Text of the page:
Mint is not strictly a cheesemonger, but the cheese offerings (100-plus) are among the many things done well at this combination international gourmet grocer/full-service eclectic restaurant. One of the best parts about buying cheese is trying the samples—and owners Hassan and Alberta Jarane are quite generous, always making spot-on recommendations based on your palate. At the risk of sounding overdramatic, selections such as the pesto basil Gouda ($24.99/lb); Occelli (semi-soft sheep’s/cow’s milk mix soaked in grappa and covered in mixed whole fruit mostarda at $25.99/lb); Pickwick cheddar with caramelized onion ($24.99/lb); and Tuscan Briscola al Barbera (semi-hard cow’s milk cheese covered with deeply colored Barber grapes at $25.99/lb) are life-changing. Okay, perhaps I exaggerate—but only a little.
Get some candied walnuts and vanilla cherries as a companion purchase to your cheese—your palate will perform happy somersaults.
Since moving down the block in 2008, Auray Gourmet (its former incarnation was called Auray Cheese Shop) changed from being solely a cheese purveyor to a 26-seat café serving breakfast and lunch (soups, crêpes, Belgian waffles, panini, salads, quiche). But at its heart, it’s still a fromagerie, specifically European-style with accompanying charcuterie and pâtés, daily baked baguettes, and artisan cheese selections. Dutch, Portuguese, Spanish, French, Italian, German, Swiss, English, American, and Canadian cheeses dominate the choices including Camembert di Bufala ($22/lb), a creamy Italian buffalo-milk cheese that oozes like burrata; Ewephoria Gouda ($22/lb), a Dutch sheep’s milk cheese with hints of whiskey and caramel aged 18 months; Barely Buzzed cheddar from Beehive Creamery in Oregon ($28.50/lb, seasonal), with a lavender-espresso rind; and Comté from Marcel Petite in the Jura mountains of France, a hard, rich, nutty cheese aged over 24 months. According to Auray co-owner Carolynn Dilworth: “One of our best wheels.” Accoutrements? Look for loose dried figs and apricots soft as butter and Puremiel, organic orange-blossom honey from Spain ($16/8 oz).
The storefront may be tiny, but the scope of offerings at Plum Plums is anything but. And never be afraid to ask questions of husband-and-wife owners Adam and Audrey Free. Selections span the globe but tend toward European, including Prima Donna ($20/lb), a creamy, sweet, semi-soft cow’s milk Gouda from the Netherlands; Valdeon, a cow-and-goat blue cheese from Spain, wrapped in a sycamore leaf, that’s creamy leading to pungent and salty followed by a smooth finish ($24/lb); and La Tur ($12/8 oz), a cow-goat-sheep blend similar to Brie from the Langhe region of northern Italy. Feel like something a bit different? The shop has a killer Californian Humboldt Fog ($24/lb) with a dissecting ribbon of ash that adds a subtle mineral flavor. Audrey Free says her shop is carrying an ever-increasing selection of local cheeses, including ones from Old Chatham Sheepherding Company (try its sheep’s milk Shaker Blue at $28/lb); Sprout Creek Farm (its piquant smoked Toussaint at $28/lb is a pick); and Keeley’s Cheese Co washed-rind semi-soft cheeses at $28/lb out of King Ferry, New York, which are flavorful and not that stinky like most washed-rind offerings.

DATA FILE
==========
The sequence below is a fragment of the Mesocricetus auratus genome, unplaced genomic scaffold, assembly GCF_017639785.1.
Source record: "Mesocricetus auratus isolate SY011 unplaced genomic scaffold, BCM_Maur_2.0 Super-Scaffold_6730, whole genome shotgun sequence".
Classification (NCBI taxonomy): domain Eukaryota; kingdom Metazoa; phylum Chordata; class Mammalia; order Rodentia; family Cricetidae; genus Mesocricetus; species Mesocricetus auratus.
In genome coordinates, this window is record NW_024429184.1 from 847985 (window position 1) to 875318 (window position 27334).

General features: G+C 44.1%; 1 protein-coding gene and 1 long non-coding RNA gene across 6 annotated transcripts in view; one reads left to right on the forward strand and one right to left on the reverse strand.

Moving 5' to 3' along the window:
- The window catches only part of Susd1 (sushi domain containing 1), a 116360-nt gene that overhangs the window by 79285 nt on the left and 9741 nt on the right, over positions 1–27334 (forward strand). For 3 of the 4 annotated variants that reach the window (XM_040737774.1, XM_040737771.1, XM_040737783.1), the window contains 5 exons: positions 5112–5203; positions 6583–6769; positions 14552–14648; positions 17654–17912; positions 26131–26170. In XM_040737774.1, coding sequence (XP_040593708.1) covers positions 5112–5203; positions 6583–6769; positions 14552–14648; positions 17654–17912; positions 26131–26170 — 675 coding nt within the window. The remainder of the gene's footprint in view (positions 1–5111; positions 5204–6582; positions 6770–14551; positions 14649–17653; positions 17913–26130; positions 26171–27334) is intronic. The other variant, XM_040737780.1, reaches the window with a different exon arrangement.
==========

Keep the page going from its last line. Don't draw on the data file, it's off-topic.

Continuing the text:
More Cheese: Top Cheese Stores / Mozzarella Tips / 7 Top Cheeses in Westchester
144 Larchmont Ave
Larchmont, (914) 833-2274
Mint Premium Foods
19 Main St, Tarrytown
72 Westchester Ave
Pound Ridge, (914) 764-1525
1 Stew Leonard Dr
Yonkers, (914) 375-4700
Of all the samples given out at Stew Leonard’s, the fresh mozzarella may be the most well-liked—it’s often still warm upon tasting. Prepared in-house daily since 2002, about 6,000 lbs of mozzarella is sold per week from the Yonkers location alone. All of Stew’s master mozz makers are trained by Dominick Lustombo, a third-generation mozzarella maker originally from Calabria, Italy, who has been kneading and stretching mozzarella since he was 11 years old. A single 16-oz ball costs $7.99.
Keeping Your Mozz Fresh, Not Funky: Store it in the refrigerator in a container of cold water with a tablespoon of salt added to it. Salted mozzarella will keep for about one week; unsalted will keep for just a few days.